New image demonstrates rapid survey capability of ASKAP

A 50 square degree image produced with CSIRO's BETA instrument, revealing 1750 sources in an area of the sky equivalent to 250 full moons. Credit: CSIRO.

An image generated by BETA covers
50 square degrees of the sky, revealing
approx 2000 sources. Credit: CSIRO.
Click on the image for more detail
.

September 2014

An image has been generated with the Boolardy Engineering Test Array (BETA) that covers 50 square degrees of the sky, revealing approximately 2000 sources and demonstrating the rapid survey capability of ASKAP.

ASKAP was designed to rapidly survey large areas of the sky at once and results from the six-antenna BETA instrument continue to confirm that ASKAP will function as intended.

Using BETA, the ASKAP Commissioning and Early Science (ACES) team has generated an image that covers 50 square degrees of sky, an area the equivalent of 250 full moons. Traditional radio telescopes can only see one full moon at a time.

“It would have been even bigger, only I accidentally overlapped the images by too much,” laments Dr Dave McConnell, head of the ACES team.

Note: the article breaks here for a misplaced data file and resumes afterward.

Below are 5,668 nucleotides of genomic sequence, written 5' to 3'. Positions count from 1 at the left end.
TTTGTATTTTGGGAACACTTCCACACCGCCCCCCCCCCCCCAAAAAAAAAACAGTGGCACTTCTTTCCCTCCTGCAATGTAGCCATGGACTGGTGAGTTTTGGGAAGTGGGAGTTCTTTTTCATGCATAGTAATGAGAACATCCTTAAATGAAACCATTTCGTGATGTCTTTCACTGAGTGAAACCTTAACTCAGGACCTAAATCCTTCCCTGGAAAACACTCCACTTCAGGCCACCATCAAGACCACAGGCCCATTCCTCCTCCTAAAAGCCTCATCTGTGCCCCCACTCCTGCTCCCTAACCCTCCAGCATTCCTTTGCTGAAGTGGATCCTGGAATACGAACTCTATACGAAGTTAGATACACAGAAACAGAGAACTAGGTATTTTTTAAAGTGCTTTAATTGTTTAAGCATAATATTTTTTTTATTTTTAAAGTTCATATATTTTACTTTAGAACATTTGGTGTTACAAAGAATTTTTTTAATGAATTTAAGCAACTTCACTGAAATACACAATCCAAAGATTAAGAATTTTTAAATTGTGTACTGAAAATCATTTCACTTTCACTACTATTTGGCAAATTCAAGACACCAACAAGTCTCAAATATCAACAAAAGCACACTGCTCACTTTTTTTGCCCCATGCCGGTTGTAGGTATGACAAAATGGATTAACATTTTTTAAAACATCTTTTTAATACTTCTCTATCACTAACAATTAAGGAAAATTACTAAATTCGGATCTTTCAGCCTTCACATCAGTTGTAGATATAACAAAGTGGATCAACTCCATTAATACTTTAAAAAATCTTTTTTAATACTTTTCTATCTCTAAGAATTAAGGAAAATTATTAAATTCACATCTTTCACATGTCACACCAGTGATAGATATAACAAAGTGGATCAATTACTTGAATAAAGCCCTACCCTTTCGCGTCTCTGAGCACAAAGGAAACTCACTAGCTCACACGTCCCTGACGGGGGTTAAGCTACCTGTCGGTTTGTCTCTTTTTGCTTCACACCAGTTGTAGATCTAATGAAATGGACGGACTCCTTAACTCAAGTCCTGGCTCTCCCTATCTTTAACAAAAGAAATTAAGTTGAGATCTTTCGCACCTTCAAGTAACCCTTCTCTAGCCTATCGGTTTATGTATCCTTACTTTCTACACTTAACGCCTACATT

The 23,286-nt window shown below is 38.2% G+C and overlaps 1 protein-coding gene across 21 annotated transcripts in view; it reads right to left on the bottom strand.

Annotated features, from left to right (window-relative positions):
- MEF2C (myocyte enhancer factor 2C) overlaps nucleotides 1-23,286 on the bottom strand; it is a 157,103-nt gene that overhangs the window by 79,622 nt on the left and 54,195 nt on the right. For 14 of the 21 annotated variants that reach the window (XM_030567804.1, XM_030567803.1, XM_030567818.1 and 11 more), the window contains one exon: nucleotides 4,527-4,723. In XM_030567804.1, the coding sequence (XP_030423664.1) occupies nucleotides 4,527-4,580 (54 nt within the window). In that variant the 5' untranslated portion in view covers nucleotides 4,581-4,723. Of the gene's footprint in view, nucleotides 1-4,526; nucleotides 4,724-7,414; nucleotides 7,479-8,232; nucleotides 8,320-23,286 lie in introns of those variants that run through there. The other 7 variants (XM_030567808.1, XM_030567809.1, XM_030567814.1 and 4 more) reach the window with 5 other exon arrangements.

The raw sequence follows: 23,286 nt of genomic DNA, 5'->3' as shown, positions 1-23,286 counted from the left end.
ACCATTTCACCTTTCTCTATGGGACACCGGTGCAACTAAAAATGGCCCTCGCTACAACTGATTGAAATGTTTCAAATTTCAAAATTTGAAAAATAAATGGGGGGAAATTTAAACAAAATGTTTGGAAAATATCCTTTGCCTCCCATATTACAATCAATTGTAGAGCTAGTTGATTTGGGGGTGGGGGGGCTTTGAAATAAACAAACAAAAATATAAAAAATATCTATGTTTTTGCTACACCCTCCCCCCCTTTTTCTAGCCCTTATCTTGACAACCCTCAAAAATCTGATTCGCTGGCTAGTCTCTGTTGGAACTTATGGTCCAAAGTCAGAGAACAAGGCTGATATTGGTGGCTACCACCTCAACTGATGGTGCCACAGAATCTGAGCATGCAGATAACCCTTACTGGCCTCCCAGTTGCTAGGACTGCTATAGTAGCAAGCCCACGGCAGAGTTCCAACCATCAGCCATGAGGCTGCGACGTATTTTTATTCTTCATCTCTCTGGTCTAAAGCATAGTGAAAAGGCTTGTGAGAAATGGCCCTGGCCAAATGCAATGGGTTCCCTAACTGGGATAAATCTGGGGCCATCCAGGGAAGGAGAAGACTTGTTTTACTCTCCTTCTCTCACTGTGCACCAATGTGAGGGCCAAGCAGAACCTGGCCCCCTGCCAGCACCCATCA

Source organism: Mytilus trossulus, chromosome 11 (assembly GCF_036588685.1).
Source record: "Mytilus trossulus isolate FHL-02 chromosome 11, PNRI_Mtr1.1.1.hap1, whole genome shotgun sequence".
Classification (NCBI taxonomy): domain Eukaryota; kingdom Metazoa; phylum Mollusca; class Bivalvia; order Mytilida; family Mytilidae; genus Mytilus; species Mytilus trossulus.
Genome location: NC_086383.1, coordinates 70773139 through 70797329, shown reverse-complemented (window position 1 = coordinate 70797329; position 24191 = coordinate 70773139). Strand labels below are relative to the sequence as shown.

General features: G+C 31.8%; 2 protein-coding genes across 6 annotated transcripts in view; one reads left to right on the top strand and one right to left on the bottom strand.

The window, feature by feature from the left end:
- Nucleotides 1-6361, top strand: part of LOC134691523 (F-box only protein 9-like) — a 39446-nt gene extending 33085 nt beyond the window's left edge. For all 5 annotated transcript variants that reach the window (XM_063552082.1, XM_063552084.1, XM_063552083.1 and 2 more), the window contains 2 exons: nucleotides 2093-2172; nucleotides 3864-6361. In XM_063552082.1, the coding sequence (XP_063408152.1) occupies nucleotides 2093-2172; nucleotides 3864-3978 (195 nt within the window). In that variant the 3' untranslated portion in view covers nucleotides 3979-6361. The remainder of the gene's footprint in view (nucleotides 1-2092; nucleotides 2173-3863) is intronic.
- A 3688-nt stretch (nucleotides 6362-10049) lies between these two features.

The image was made from three separate observations (7, 10 and 12 hours) at two areas in the constellation Tucana. The nine beams of the BETA instrument were arranged to create a square ‘footprint’ on the sky. For each of the two areas surveyed, a pair of pointings were chosen such that the beam centres of one fell on the inter-beam points of the other, a technique referred to as ‘interleaving’.

The image reveals approximately 2000 sources above a sensitivity of 5 sigma, which is the level of noise in the image. Across most of the image, sigma is approximately 600 micro Jansky; The image was produced by astronomer Dr Ian Heywood using a combination of CASA and MeqTrees for the processing.

“It’s not always easy to compare one telescope with another, but in general terms it would take nine times as long (about 12 days) to gather this data without the benefit of the BETA's PAFs and their wide field of view,” Dave explained.

BETA represents the first six ASKAP antennas installed with phased array feed (PAF) receivers at the Murchison Radio-astronomy Observatory (MRO), and is already providing promising results demonstrating the key features of the ASKAP design.

BETA is being used to not only prepare the team for the full fit-out of the ASKAP telescope, but is already proving to be a valuable tool for learning about how to use the novel phased array feed (PAF) receivers for radio astronomy and demonstrating the key fetures of ASKAP design.

 

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